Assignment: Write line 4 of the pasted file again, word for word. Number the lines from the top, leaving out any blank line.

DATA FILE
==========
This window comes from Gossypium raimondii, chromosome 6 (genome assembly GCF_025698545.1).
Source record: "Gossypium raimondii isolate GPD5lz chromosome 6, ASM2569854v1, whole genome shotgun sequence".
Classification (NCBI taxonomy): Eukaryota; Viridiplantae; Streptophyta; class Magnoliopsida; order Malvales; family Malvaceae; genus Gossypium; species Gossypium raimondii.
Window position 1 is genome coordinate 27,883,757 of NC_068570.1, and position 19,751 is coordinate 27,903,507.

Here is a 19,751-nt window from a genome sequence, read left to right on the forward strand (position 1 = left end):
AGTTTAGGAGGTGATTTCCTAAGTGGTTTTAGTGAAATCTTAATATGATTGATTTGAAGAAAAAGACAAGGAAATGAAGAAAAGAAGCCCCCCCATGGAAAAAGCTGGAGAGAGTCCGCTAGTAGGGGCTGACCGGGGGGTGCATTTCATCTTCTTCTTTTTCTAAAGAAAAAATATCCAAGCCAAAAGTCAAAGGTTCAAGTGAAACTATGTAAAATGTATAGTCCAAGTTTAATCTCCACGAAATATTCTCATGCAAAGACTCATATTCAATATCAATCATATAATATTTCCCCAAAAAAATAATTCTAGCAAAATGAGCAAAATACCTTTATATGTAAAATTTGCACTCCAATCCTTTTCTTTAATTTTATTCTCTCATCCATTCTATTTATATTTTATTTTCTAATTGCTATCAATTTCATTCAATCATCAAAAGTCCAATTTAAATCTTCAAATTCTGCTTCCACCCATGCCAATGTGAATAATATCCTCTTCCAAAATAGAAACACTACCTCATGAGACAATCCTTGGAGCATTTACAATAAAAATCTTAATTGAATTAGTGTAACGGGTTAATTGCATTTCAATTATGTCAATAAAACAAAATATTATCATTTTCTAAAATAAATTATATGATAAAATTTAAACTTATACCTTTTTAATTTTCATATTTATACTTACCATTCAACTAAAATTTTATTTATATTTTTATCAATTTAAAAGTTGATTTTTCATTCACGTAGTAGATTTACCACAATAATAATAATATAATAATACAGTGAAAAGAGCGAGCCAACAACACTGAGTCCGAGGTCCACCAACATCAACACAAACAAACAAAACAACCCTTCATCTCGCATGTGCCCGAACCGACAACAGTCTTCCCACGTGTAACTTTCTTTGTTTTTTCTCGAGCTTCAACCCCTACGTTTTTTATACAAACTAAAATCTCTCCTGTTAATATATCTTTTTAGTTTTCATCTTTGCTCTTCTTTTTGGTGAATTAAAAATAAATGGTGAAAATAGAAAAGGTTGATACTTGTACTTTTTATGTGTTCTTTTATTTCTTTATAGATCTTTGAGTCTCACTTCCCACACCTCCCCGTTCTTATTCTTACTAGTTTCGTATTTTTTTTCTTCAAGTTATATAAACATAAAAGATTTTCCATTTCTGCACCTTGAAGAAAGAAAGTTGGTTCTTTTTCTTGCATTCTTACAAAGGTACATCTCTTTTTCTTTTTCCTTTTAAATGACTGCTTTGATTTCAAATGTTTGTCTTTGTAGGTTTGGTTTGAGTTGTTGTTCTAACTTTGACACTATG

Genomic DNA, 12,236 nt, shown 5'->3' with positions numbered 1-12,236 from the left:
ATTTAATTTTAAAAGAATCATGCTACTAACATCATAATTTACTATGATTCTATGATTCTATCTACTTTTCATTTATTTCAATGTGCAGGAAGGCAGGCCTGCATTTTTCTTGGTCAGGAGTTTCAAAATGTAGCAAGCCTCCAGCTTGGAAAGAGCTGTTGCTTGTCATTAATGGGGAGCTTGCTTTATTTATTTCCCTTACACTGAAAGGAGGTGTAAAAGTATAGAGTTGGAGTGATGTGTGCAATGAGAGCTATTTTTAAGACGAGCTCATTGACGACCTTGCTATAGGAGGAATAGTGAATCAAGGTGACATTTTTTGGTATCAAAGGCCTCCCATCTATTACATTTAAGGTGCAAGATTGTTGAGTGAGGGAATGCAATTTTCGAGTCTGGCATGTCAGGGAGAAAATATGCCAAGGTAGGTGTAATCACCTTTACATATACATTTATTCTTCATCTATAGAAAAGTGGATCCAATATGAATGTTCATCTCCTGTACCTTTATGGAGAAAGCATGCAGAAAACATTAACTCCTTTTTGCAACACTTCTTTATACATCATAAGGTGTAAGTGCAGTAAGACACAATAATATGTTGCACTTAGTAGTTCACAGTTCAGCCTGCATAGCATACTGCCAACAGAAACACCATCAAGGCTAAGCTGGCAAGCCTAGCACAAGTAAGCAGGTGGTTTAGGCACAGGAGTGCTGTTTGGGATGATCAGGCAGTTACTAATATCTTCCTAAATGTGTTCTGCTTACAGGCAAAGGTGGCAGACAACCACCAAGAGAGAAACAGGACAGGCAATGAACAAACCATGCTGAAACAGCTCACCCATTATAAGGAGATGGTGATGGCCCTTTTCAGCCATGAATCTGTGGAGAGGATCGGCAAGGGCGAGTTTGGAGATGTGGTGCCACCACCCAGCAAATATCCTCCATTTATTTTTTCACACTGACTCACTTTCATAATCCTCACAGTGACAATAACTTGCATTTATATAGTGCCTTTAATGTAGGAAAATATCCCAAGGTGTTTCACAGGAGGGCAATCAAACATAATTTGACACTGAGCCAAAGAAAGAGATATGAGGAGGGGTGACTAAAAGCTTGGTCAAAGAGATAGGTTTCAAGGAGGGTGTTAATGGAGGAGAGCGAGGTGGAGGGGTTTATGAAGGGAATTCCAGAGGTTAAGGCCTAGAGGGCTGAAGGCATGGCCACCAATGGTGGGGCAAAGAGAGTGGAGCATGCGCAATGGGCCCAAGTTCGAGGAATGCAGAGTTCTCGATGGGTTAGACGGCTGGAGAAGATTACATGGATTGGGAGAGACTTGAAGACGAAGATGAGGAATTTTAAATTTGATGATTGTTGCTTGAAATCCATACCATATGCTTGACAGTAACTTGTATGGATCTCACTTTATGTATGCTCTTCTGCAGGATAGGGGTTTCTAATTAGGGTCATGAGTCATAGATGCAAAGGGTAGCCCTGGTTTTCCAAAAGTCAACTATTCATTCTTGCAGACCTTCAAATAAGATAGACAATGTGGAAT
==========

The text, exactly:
Window position 1 is genome coordinate 27,883,757 of NC_068570.1, and position 19,751 is coordinate 27,903,507.